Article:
Tag Archives: Quincy Market

Zuma Tex-Mex Grill: Bargain Basement (and not the good kind)

18 Jun

Zuma Tex-Mex Grill is an easy place to forget. We consider ourselves fairly adept when it comes to the Tex-Mex joints in the Boston area, so we were shocked to discover that Zuma’s had slipped under our radar for so long. Call us idiots, but we’re willing to bet you didn’t know about this place either. Located in the basement of one of the long retail buildings abutting Quincy Market, we were inclined to forgive Zuma’s the musty smell, the dank atmosphere, and the decorative can of Manwich, when we saw the sign for $15 pitchers of margaritas. In the abyss of Faneuil Hall tourist traps, we thought we might have found a little slice of Nacho Patrol heaven. And while these nachos did present some very creative distribution, we can’t say we’ll be going back for seconds any time soon.

  • Appearance: (4) We were generally underwhelmed by the muted tones of this plate. Even the tomatoes and lettuce seemed sad. The chicken, cheese, chips, and pinto beans bended together in a wash of beige and orange. Quick–somebody grab the Cholula! (Don’t worry…They keep it on the table! Take that Border Cafe!)
  • Distribution: (9) We’re clearing out a new page in the Nacho Patrol Book of Distribution (in between the Book of Hot Sauce and the Book of Dive Bars) and saving it specially for Zuma’s. Instead of using chips, the ingredients were sandwiched between two large, flat tortilla shells, which were then doused in a heavy coating of cheese and beans and then baked till melty. The whole mess was then cut into triangular portions, perfect for team consumption. We might liken it to Taco Bell‘s infamous Mexican Pizza. The slices were finally arranged around a nest of pico, lettuce, and sour cream to create a successful and unique presentation. Not one chip was sparse, though we did take off a point since we would have liked the salsa on top rather than on the side.
  • Quality: (3) There’s not much in terms of quality that we liked. The chicken was flavorless and the beans came straight from a can. The tomatoes were overly ripe and there is almost never an occasion to put lettuce on nachos. On the upside, we did enjoy the globs of cheese.
  • Price: (6) $7.99 is a fairly reasonable price, but quality and serving size seemed to suffer as a result. In this case, it is certainly true that you get what you pay for.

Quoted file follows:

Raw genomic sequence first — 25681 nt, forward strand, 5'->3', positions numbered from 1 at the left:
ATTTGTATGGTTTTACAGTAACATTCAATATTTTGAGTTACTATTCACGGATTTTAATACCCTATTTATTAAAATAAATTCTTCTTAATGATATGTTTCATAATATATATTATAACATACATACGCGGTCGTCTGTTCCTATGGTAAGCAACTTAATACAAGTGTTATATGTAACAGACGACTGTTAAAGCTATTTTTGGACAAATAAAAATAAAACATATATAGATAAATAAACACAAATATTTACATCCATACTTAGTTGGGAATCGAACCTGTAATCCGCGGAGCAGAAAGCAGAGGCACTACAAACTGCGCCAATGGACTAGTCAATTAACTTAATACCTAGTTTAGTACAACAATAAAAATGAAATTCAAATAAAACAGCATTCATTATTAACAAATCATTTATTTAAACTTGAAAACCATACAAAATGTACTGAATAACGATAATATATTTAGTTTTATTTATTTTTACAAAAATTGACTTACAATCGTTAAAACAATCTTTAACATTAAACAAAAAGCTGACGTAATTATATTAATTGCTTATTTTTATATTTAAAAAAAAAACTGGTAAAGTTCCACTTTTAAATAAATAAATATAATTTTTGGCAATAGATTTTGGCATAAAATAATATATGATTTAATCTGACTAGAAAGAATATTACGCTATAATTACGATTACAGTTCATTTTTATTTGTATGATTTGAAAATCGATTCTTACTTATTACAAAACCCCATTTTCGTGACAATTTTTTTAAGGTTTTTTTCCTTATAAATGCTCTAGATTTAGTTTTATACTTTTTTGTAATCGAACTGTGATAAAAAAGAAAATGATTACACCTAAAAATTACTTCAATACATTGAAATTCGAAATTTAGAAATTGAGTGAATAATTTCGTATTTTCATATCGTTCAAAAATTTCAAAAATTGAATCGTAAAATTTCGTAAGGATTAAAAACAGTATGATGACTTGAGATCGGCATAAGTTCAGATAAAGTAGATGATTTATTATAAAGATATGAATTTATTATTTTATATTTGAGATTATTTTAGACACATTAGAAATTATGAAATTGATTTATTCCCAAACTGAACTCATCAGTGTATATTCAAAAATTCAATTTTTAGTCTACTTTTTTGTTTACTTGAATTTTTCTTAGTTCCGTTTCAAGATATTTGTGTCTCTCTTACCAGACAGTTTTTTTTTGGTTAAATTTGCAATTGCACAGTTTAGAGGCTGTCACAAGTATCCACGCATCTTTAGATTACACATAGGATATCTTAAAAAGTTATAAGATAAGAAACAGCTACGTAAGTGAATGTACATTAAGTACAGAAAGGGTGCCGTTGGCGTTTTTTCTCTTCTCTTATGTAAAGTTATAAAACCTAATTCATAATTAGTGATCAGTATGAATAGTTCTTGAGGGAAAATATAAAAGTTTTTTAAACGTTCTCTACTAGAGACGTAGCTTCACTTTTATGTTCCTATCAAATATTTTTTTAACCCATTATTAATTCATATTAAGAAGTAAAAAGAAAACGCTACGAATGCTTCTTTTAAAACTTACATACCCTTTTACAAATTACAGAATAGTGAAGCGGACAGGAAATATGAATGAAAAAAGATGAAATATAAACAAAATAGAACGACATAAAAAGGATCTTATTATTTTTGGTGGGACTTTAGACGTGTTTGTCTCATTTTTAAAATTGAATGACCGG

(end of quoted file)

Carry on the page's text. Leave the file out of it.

• Overall: 22/40

Next time we’re at Zuma’s just give us the can of Manwich.

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El Paso: Trial By Nacho Patrol

13 Jan

It is rare that a nacho patroller ventures on his/her own into the world of nachos. It is a dangerous, 2000+ calorie trek into unfamiliar territory that could either be brutal or leave one in a food coma. But, when the nachos are bad, a nacho patroller must warn both her comrades and the public at large. I submit this review for your connoisseuring approval.

El Paso is nestled in bustling Quincy Market of Government Center. In the sea of food to choose from, who wouldn’t be tempted to slip in some afternoon nachos before returning to those TPS reports? Hopefully you, after reading up on the perils hidden therein.

  • Appearance: Styrofoam. Un-classy, un-green, and unsanitary. Very colorful though, mostly lending to the beautiful fresh green guacamole dotted with ripe red tomatoes. (5)
  • Quality of toppings: The beans were hard. The cheese was the bland canned plastic-quality stuff you get glopped on chips at a ball game. The chips were super greasy, making themselves soggy before the toppings had a chance. The chicken looked and tasted like fried rodent gizzards. The salsa and guacamole were authentic and hand-made. But they were wasted on the corner cutting quality of the other ingredients. (2)
  • Distribution of toppings: There was plenty there and lots to spread around. Not that you’d want to. (7)
  • Price: $9. For the intestines of rats yielded by prying open traps from the floor of their kitchen and cheese they could have manufactured from mixing orange paint with melted Barbie dolls? Seriously? (1)
  • Overall: (15/40)

It isn’t true that no Mexicans work in Government Center. However, it is true that the ones who do work there don’t know how to make nachos. Spring for the Indian food across the way.